What comes to mind when you think of citrus fruits? Lemons and limes? Oranges and grapefruits? How about tangerines and mandarins? While this limited list might encapsulate all the usual fruits we’re likely to find in our produce aisle, in Japan there is a long history of citrus production with a longer list of fruits that are unfamiliar to many of us.
It may come as a surprise, but there are over 40 varieties of citrus fruits produced in Japan. There are mikan, sudachi, daidai, kabosu, bushukan, and iyokan to name a few.
Of these over 40 varieties, there is one citrus fruit that has been prized for over a thousand years in Japan—and more recently around the world—and that is yuzu.
Looking like a rougher, more dimpled cousin to the lemon, yuzu is a small yellow fruit about the size of a regular orange that has a taste somewhere between a grapefruit and a mandarin; tart with a hint of sweetness. Its thick skin, which is usually mottled with the bumps and divots, holds the rich oils that make yuzu so aromatic and fragrant.
Yuzu trees have thrived in Japan for over 1200 years after they were brought over from China via the Korean peninsula. Initially they were widely used for medicinal purposes before being cultivated for culinary uses. In fact, to this day yuzu can be found steeping in bathtubs and onsen across Japan during toji,or the winter solstice, to help stave off colds and flus and to replenish cold-chapped skin. Seeing as it is rich in vitamin E, potassium, antioxidants, and has three times the amount of vitamin C as a lemon, it’s no wonder why.
How are Yuzu Used?
Yuzu are too sour to eat raw in the same way one would eat an orange or a tangerine, so they are generally grated or juiced to take advantage of their intensely floral and citrusy aromas, which are at their peak in late fall and early winter. In that way, some say it is a fruit that can be experienced with all five senses, and as such, every part of it is used from the rind to the seeds.
The versatility of yuzu is one of the reasons why it is so prized. In Japan the juice and zest are used to flavor soft drinks, teas, snacks, cakes, pastries, and other desserts. Some vinegars, salts, syrups, and sauces are also made using the juice and zest of the fruit, with one of the most popular beingponzu.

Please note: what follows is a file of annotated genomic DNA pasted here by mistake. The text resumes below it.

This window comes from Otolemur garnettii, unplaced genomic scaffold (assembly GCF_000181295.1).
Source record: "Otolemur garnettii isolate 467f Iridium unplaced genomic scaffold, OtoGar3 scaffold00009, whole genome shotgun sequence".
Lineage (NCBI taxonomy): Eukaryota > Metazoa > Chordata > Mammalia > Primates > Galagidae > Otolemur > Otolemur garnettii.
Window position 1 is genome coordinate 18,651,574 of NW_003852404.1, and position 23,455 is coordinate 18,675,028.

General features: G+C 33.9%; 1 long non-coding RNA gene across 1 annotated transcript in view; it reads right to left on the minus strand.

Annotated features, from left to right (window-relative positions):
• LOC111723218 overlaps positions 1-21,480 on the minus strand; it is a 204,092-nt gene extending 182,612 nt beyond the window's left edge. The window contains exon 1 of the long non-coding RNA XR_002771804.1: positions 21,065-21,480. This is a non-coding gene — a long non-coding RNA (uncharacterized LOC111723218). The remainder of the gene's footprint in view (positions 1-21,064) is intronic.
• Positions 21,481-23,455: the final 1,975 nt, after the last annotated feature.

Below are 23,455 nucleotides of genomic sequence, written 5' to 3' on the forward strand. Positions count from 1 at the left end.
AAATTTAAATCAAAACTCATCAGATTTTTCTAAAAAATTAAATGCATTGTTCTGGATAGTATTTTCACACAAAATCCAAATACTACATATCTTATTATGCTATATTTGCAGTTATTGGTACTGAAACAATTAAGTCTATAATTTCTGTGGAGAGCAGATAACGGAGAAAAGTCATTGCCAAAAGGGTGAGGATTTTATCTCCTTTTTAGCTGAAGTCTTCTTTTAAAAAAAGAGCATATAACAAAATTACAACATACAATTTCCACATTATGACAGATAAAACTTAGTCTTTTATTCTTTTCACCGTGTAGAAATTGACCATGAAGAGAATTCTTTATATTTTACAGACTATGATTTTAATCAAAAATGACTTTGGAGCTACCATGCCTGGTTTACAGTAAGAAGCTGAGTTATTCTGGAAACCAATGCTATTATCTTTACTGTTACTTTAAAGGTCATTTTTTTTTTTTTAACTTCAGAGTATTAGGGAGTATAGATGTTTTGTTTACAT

Ponzuis a citrusy dipping sauce made by fermenting a mixture of soy sauce, the juice of a citrus fruit such as yuzu or sudachi, konbu (kelp), and katsuobushi (bonito flakes). It is often served as a condiment for sashimi and different hotpot dishes during the cold winter months.
Another condiment featuringyuzu is yuzukoshō,a sharp and spicy paste made using the peel of unripe green yuzu fruit, salt, and hot green peppers. There are also a wide variety of yuzu flavored snacks in Japan such as chips, nori (seaweed), rice crackers, cookies, and kanten,a refreshing jelly-like treat made fromagar (seaweed).
As abundant and ubiquitous as yuzu-flavored items have become in Japan, the fruit is still prized for its elegance. It is used in high-end cuisine as much as it is in regular everyday Japanese homes and acts as a signal for the changing of the seasons.
Yuzu and other yuzu-flavored ingredients are becoming increasingly popular and beloved around the world for the unique flavor and aroma it adds to any dish. So, whether it be through fresh yuzu fruit or yuzu flavored salts, syrups, snacks or teas, it’s easy to see how yuzu can elevate most any dish in your kitchen.
About the author: The spark that lit Kevin Kilcoyne’s interest in Japanese culture began in elementary school through a friendship with his then classmate Keisuke. Since then, that passion has evolved and bloomed to encompass more than just video games and manga, leading Kevin to live in Japan as a participant of the JET program. During his time in Japan, Kevin sought out as many foods as he could, the experiences and taste memories lingering long after they had gone. Now he is forging a path to link his passions for Japanese food, history, and visual culture and is planning for his return to live in Japan once again. For now, you can find Kevin on Instagram (@waruishouten) where he posts his photography and illustration work. Keep an eye out for more posts and updates as Kevin delves more deeply into his passions for writing and food.